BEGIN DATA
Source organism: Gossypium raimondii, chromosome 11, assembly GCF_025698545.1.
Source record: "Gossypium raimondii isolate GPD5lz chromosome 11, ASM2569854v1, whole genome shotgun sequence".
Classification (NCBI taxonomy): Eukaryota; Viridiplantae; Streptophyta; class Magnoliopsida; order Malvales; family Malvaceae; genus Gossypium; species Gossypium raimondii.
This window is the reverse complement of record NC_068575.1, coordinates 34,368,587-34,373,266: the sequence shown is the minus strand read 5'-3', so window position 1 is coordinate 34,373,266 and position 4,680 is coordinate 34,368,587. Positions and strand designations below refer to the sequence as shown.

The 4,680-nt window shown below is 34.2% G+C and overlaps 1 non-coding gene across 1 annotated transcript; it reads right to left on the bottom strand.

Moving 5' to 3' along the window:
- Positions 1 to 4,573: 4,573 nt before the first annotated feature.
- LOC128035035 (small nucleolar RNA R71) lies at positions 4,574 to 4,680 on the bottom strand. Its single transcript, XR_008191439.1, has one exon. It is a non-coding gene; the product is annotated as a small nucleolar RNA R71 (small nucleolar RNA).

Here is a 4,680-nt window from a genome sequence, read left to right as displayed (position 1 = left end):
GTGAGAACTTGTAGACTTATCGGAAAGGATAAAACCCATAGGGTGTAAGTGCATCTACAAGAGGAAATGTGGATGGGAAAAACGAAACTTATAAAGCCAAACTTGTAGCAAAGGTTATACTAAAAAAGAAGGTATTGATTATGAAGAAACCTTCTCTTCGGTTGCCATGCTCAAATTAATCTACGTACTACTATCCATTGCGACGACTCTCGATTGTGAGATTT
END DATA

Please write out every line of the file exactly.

Source organism: Gossypium raimondii, chromosome 11, assembly GCF_025698545.1.
Source record: "Gossypium raimondii isolate GPD5lz chromosome 11, ASM2569854v1, whole genome shotgun sequence".
Classification (NCBI taxonomy): Eukaryota; Viridiplantae; Streptophyta; class Magnoliopsida; order Malvales; family Malvaceae; genus Gossypium; species Gossypium raimondii.
This window is the reverse complement of record NC_068575.1, coordinates 34,368,587-34,373,266: the sequence shown is the minus strand read 5'-3', so window position 1 is coordinate 34,373,266 and position 4,680 is coordinate 34,368,587. Positions and strand designations below refer to the sequence as shown.

The 4,680-nt window shown below is 34.2% G+C and overlaps 1 non-coding gene across 1 annotated transcript; it reads right to left on the bottom strand.

Moving 5' to 3' along the window:
- Positions 1 to 4,573: 4,573 nt before the first annotated feature.
- LOC128035035 (small nucleolar RNA R71) lies at positions 4,574 to 4,680 on the bottom strand. Its single transcript, XR_008191439.1, has one exon. It is a non-coding gene; the product is annotated as a small nucleolar RNA R71 (small nucleolar RNA).

Here is a 4,680-nt window from a genome sequence, read left to right as displayed (position 1 = left end):
GTGAGAACTTGTAGACTTATCGGAAAGGATAAAACCCATAGGGTGTAAGTGCATCTACAAGAGGAAATGTGGATGGGAAAAACGAAACTTATAAAGCCAAACTTGTAGCAAAGGTTATACTAAAAAAGAAGGTATTGATTATGAAGAAACCTTCTCTTCGGTTGCCATGCTCAAATTAATCTACGTACTACTATCCATTGCGACGACTCTCGATTGTGAGATTT